In fourteen chapters theologians and missions practitioners present a strong polemic for reaching Jews with the gospel of Jesus Christ. These essays were originally presented in 2000 in two conferences sponsored by Chosen People Ministries, one in New York City and one in West Palm Beach, Florida. The conferences and the book were “designed to help the church develop a sound biblical and theological basis for Jewish evangelism” (p. 11).
Seven of the fourteen authors are Dallas Seminary graduates and serve as faculty members in seminaries or colleges: Richard Averbeck, Darrell Bock, Craig Blaising, J. Lanier Burns, Barry Leventhal, Michael Rydelnik, and David Turner. Other authors are Arthur Glasser (Fuller Seminary), Arnold Fruchtenbaum (Ariel Ministries), Mitch Glaser (Chosen People Ministries), Walter Kaiser Jr. (Gordon-Conwell Seminary), Kai Kjaer-Hansen (Lausanne Consultation on Jewish Evangelism), Richard Pratt (Reformed Seminary), and Mark Seifrid (Southern Baptist Seminary).
Articles discuss Jewish evangelism in Acts (Bock), the prophets and Jewish evangelism (Averbeck), the eschatological future of Israel (Blaising), the Holocaust (Leventhal), lessons in Jewish evangelism from the past century (Glaser), messianic prophecy and Jewish evangelism (Rydelnik). Of interest is the fact that a chapter is included on the Reformed perspective on Jewish evangelism (Pratt). Pratt suggests that replacement theology (in which many Reformed theologians say the church replaces and assumes the blessings of ethnic Israel in the present age) should be abandoned for what he calls “unity theology” (p. 173). He writes, “Gentile believers are made a part of Israel, and thus they, alongside Jewish believers from both Testaments, inherit the promises given to Abraham” (ibid.). Typical of covenant theologians he says that “the NT church is a continuation of OT Israel” (p. 175). And “Reformed theology finds all Mosaic laws valuable for Christian living” (p. 181). Also “Reformed theology has looked to the eschatological new heavens and new earth as the fulfillment of Israel’s hopes of a land” (p. 183; cf. 185). Pratt correctly notes that “Gentiles must carry out evangelism of Jews with a strong sense of indebtedness” (p. 176).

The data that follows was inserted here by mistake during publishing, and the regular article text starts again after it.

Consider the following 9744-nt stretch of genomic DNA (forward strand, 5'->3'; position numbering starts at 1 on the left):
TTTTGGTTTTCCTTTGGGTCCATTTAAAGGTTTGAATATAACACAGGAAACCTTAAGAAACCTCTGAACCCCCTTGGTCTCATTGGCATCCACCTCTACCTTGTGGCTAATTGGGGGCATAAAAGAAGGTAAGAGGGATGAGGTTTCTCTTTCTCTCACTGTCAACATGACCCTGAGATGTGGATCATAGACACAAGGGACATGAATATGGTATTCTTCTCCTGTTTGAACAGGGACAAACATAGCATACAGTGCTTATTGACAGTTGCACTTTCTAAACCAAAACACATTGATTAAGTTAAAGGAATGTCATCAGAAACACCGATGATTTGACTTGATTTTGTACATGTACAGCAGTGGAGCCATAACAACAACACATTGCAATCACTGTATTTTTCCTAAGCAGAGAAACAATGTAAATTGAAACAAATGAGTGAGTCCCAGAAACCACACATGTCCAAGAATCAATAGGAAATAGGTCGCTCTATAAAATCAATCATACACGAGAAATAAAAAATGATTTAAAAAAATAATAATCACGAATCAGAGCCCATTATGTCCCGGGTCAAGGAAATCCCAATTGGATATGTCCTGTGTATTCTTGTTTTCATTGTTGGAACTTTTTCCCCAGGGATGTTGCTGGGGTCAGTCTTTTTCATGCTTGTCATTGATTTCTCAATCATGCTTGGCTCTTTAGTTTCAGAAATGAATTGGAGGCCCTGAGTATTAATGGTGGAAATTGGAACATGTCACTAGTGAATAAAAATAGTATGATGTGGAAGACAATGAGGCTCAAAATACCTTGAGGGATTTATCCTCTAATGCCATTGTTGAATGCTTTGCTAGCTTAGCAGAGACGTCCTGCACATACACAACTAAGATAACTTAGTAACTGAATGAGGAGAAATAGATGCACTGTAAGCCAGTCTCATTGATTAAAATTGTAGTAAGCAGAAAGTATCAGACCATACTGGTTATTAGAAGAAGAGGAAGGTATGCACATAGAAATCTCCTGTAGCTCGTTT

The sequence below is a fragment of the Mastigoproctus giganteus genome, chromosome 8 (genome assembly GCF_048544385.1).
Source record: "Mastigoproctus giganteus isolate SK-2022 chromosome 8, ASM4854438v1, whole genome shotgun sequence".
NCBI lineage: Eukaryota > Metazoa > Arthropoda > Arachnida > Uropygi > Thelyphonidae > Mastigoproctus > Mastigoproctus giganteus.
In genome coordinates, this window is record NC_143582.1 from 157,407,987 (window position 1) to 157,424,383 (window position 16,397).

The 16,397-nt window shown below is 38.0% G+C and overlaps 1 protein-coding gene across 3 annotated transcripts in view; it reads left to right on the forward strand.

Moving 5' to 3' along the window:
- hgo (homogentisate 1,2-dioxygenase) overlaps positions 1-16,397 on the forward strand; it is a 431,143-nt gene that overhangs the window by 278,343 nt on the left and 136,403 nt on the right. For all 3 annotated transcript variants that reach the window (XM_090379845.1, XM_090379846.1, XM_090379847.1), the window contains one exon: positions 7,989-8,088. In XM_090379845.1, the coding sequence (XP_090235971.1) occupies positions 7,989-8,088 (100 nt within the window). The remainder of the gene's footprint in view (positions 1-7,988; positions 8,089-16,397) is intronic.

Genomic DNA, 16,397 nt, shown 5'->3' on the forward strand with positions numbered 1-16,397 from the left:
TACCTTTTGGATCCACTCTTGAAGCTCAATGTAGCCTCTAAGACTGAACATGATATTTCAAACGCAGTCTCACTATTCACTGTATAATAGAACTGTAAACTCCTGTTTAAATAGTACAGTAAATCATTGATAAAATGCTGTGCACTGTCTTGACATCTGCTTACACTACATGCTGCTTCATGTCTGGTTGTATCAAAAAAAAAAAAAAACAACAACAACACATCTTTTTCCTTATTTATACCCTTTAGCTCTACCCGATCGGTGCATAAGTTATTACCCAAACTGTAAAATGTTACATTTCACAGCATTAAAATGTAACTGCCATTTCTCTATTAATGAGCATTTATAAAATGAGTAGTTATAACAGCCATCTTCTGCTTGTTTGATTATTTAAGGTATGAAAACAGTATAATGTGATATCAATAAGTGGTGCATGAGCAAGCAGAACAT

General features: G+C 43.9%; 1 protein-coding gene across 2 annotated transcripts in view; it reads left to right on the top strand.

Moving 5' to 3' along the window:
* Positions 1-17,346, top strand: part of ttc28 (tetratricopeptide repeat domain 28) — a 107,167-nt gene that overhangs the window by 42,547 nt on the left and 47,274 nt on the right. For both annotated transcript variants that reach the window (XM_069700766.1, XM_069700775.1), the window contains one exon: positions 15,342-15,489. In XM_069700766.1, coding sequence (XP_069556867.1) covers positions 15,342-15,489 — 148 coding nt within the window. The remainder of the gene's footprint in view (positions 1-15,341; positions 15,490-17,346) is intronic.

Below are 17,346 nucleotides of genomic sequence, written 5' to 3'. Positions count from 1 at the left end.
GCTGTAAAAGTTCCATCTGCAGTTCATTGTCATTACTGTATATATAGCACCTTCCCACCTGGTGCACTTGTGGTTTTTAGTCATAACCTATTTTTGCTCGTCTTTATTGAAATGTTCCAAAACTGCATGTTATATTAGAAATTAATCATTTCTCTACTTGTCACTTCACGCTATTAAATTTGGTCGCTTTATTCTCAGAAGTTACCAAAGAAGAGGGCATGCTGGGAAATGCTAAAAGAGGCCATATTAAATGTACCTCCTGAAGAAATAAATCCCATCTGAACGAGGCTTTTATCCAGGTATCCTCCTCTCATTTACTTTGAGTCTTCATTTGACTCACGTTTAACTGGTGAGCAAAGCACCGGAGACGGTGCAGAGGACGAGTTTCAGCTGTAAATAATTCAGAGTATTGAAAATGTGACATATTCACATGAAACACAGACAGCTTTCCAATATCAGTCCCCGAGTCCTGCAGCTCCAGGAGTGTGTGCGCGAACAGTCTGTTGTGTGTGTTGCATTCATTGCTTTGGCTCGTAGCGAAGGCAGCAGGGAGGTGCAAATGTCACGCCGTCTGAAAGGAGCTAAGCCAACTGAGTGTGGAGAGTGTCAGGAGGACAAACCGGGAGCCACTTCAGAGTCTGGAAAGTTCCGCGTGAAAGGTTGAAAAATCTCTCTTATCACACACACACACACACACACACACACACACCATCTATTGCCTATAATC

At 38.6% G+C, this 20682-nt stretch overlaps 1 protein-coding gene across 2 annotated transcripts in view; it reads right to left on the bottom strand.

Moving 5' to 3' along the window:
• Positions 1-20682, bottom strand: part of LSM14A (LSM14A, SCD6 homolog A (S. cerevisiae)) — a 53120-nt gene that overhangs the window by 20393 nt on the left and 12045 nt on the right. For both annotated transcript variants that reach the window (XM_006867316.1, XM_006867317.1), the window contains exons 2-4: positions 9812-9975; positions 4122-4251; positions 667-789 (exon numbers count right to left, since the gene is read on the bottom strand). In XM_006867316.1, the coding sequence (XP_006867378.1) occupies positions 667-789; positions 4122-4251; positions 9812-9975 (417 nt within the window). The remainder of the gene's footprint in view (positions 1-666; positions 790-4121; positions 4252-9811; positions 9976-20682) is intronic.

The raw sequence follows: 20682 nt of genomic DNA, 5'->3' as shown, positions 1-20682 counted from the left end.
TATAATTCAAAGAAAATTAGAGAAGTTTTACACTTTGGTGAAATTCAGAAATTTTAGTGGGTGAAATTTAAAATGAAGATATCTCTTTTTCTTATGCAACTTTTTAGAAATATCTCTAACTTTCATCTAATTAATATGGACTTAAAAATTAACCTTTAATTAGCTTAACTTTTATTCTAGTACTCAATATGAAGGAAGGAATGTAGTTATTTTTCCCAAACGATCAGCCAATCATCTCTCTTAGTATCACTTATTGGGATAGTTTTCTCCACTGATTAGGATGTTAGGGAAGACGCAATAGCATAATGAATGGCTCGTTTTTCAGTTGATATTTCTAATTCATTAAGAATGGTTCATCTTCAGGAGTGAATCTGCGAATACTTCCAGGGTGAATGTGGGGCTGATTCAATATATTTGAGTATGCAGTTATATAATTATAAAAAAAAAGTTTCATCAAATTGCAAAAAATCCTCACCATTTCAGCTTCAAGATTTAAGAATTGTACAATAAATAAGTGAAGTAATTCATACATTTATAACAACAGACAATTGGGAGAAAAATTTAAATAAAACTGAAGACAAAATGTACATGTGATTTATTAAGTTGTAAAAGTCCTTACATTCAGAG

Fruchtenbaum, whose chapter is on Jewish evangelism from a dispensational perspective, discusses whether “to the Jew first” means an ongoing priority of witness to Jews or a historical situation that was true only in the Book of Acts. He argues for the first view, based on Paul’s practice as recorded in Acts 11, 13, 16, 17, 18, 19, and 28. True, the Jews must be reached with the gospel. But does Paul’s experience mean that missionaries and other Christian workers in a given locale (city, village, or neighborhood) must present the gospel to Jews before they present the gospel to Gentiles? Fruchtenbaum’s answer and the viewpoint of the book is yes. However, for the other view see Wayne A. Brindle, “ ‘To the Jew First’: Rhetoric, Strategy, History, or Theology,” Bibliotheca Sacra 159 (April–June 2002): 221–33.